The Women’s World Cup Is Paving The Way For A New Sporting Culture In Australia

The Women’s World Cup Has The Power To Change How We Engage With Sporting Culture In Australia

The Women’s FIFA World Cup has unequivocally gripped the nation. We’re seeing all ages, genders and backgrounds gathering to watch women’s soccer in a way that feels like we haven’t seen before in this country. 

It’s now, in this moment of attention, that we have the power to redefine how we collectively engage with sporting culture in Australia and that is pretty fucking exciting. 

Australian sport is often synonymous with three things: masculinity, alcohol and gambling.

It’s predominantly an arena for men: from the players, to the commentators, and the spectators; but the current Women’s World Cup has fostered a different cultural sporting ecosystem. 

Attending a World Cup match, either at the physical game, at the pub or a screening at a local park feels like an entirely different experience to that of other sporting codes.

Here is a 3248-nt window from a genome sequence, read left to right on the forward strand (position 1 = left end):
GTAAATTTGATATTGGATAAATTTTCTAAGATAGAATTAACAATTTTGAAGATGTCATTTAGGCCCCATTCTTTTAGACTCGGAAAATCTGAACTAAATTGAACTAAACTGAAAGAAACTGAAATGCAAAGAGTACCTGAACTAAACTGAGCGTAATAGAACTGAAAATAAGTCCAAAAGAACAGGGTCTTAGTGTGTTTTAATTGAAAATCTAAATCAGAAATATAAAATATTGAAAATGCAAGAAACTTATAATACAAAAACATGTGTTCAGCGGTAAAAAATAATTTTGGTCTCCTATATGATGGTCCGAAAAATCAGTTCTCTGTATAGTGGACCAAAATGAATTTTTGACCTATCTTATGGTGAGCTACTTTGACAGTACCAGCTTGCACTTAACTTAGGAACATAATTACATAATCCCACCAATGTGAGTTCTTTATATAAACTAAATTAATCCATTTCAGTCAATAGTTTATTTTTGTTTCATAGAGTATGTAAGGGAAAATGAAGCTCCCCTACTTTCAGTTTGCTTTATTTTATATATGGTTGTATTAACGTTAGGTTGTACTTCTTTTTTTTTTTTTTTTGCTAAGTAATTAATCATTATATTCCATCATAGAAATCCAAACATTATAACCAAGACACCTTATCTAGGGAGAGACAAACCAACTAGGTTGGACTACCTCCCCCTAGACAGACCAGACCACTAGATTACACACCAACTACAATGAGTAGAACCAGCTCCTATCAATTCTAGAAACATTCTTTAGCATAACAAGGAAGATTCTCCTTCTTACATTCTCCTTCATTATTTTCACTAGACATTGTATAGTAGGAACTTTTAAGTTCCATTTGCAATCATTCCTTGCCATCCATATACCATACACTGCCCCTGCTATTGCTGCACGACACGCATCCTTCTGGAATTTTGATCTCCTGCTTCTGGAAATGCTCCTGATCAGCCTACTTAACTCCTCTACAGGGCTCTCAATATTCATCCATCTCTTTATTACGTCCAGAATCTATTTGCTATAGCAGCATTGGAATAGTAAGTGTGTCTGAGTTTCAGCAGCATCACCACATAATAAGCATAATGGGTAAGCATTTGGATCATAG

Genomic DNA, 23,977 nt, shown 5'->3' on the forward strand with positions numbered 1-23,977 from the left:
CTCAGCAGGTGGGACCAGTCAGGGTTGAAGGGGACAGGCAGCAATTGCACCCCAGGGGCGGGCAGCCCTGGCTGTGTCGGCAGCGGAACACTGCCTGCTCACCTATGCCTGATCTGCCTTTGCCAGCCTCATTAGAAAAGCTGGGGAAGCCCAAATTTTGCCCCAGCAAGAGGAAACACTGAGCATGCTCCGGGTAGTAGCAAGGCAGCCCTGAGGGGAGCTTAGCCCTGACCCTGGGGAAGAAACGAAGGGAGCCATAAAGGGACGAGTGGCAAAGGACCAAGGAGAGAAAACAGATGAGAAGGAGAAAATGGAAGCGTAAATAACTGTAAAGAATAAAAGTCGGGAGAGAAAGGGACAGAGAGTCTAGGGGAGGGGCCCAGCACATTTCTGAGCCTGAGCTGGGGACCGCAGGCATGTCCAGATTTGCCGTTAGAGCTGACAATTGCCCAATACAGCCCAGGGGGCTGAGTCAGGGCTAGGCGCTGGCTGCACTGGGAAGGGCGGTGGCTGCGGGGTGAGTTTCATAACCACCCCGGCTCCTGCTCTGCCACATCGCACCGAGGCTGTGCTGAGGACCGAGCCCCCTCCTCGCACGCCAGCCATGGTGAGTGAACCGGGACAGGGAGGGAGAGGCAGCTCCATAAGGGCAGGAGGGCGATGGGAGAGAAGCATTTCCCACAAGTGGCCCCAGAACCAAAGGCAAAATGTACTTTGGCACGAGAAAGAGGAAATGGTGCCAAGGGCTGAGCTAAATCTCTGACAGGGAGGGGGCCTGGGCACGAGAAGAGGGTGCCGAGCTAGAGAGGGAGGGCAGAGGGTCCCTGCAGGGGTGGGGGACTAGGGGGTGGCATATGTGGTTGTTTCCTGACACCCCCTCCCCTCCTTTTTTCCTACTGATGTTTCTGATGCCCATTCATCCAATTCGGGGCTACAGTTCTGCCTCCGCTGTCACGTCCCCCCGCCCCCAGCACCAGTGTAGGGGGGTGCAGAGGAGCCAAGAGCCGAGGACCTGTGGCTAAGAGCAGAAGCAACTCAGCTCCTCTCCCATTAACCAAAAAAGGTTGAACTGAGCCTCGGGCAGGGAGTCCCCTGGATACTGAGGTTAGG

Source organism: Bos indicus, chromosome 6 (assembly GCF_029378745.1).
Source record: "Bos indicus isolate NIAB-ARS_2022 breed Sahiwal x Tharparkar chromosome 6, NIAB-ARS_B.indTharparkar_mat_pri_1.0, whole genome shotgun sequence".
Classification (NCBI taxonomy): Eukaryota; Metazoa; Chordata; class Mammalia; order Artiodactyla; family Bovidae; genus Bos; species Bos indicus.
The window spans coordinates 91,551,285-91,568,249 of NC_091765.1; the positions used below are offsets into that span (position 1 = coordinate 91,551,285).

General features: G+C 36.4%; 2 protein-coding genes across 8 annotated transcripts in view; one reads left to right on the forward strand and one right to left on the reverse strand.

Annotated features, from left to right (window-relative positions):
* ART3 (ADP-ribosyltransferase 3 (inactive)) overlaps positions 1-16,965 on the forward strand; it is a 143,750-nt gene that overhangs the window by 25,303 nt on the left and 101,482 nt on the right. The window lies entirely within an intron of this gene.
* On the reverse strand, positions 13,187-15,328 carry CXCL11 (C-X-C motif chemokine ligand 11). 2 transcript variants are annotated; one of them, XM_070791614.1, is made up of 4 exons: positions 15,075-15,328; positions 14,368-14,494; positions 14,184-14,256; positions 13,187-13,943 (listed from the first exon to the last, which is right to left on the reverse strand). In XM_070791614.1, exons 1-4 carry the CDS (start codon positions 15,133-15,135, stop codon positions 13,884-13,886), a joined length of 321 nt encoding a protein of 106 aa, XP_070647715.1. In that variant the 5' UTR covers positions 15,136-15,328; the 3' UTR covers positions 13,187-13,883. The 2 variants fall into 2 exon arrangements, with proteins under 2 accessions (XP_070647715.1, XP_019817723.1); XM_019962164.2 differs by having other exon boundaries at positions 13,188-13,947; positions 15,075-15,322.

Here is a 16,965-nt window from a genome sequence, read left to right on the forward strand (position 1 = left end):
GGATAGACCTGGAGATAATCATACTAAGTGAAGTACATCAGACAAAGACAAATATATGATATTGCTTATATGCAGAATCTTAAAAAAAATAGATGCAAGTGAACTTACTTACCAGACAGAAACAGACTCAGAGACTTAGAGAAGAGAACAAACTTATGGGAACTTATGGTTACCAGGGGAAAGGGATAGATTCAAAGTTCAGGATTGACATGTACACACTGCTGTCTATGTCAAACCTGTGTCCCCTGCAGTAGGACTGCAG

Whenever attending an AFL or NRL game it’s hard to ignore the dominant ambience of masculinity, and all of the shrapnel that comes along with it.

It’s a feeling that I can only describe as a tangible ‘charge.’ An undercurrent that feels like everything is operating on a knife’s edge, that a wrong look or accidental stumble can flip a switch and spark a moment of aggression or violence. 

There’s the smell of alcohol that hangs thick in the air, and as a young woman there’s a hyper-vigilance that accompanies being in this type of space. 

This is by no way insinuating that these codes are inherently unsafe. I myself am a passionate supporter of both codes and personally think NRL is one of the greatest games on earth. 

As a supporter, coming face to face with the issues that exist within these codes is hard to grapple with. However it’s important that we acknowledge that they are real and very much exist. 

A study from La Trobe University’s Centre for Alcohol Policy Research found that Victorian police reported bracing for a 20 per cent increase in family violence on AFL grand final day and in 2021 domestic assaults increased by more than 40 per cent in New South Wales on the nights of State of Origin games.